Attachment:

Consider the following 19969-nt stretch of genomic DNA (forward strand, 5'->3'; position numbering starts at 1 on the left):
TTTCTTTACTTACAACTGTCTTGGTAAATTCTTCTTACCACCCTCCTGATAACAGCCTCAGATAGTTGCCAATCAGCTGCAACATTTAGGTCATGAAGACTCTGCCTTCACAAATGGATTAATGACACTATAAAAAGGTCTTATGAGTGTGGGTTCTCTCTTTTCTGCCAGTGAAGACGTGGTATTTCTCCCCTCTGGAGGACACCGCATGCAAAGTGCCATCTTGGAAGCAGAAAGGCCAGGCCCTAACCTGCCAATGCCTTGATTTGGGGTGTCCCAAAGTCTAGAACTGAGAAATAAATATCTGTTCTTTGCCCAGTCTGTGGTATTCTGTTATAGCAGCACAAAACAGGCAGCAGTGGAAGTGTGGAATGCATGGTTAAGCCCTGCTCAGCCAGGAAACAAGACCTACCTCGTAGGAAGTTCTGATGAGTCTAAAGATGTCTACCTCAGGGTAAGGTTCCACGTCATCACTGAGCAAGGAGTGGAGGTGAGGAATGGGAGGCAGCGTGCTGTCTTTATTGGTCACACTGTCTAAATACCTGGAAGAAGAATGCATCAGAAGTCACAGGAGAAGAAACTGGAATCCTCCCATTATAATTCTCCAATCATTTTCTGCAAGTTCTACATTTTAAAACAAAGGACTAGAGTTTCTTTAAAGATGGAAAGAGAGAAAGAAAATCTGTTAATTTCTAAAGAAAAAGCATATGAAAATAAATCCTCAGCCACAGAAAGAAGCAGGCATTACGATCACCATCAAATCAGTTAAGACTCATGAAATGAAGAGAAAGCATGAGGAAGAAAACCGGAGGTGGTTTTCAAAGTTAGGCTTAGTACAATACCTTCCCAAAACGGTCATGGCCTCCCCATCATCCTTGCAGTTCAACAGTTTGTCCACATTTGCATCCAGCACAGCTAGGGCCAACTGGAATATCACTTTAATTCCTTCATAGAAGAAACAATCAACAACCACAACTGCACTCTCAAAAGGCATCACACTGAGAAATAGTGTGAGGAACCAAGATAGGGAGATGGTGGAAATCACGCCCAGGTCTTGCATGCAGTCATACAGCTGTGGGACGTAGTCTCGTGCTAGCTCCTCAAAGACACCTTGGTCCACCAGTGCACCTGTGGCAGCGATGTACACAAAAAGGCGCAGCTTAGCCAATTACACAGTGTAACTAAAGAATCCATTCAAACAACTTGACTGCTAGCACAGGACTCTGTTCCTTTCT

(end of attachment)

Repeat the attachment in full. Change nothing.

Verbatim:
Consider the following 19969-nt stretch of genomic DNA (forward strand, 5'->3'; position numbering starts at 1 on the left):
TTTCTTTACTTACAACTGTCTTGGTAAATTCTTCTTACCACCCTCCTGATAACAGCCTCAGATAGTTGCCAATCAGCTGCAACATTTAGGTCATGAAGACTCTGCCTTCACAAATGGATTAATGACACTATAAAAAGGTCTTATGAGTGTGGGTTCTCTCTTTTCTGCCAGTGAAGACGTGGTATTTCTCCCCTCTGGAGGACACCGCATGCAAAGTGCCATCTTGGAAGCAGAAAGGCCAGGCCCTAACCTGCCAATGCCTTGATTTGGGGTGTCCCAAAGTCTAGAACTGAGAAATAAATATCTGTTCTTTGCCCAGTCTGTGGTATTCTGTTATAGCAGCACAAAACAGGCAGCAGTGGAAGTGTGGAATGCATGGTTAAGCCCTGCTCAGCCAGGAAACAAGACCTACCTCGTAGGAAGTTCTGATGAGTCTAAAGATGTCTACCTCAGGGTAAGGTTCCACGTCATCACTGAGCAAGGAGTGGAGGTGAGGAATGGGAGGCAGCGTGCTGTCTTTATTGGTCACACTGTCTAAATACCTGGAAGAAGAATGCATCAGAAGTCACAGGAGAAGAAACTGGAATCCTCCCATTATAATTCTCCAATCATTTTCTGCAAGTTCTACATTTTAAAACAAAGGACTAGAGTTTCTTTAAAGATGGAAAGAGAGAAAGAAAATCTGTTAATTTCTAAAGAAAAAGCATATGAAAATAAATCCTCAGCCACAGAAAGAAGCAGGCATTACGATCACCATCAAATCAGTTAAGACTCATGAAATGAAGAGAAAGCATGAGGAAGAAAACCGGAGGTGGTTTTCAAAGTTAGGCTTAGTACAATACCTTCCCAAAACGGTCATGGCCTCCCCATCATCCTTGCAGTTCAACAGTTTGTCCACATTTGCATCCAGCACAGCTAGGGCCAACTGGAATATCACTTTAATTCCTTCATAGAAGAAACAATCAACAACCACAACTGCACTCTCAAAAGGCATCACACTGAGAAATAGTGTGAGGAACCAAGATAGGGAGATGGTGGAAATCACGCCCAGGTCTTGCATGCAGTCATACAGCTGTGGGACGTAGTCTCGTGCTAGCTCCTCAAAGACACCTTGGTCCACCAGTGCACCTGTGGCAGCGATGTACACAAAAAGGCGCAGCTTAGCCAATTACACAGTGTAACTAAAGAATCCATTCAAACAACTTGACTGCTAGCACAGGACTCTGTTCCTTTCT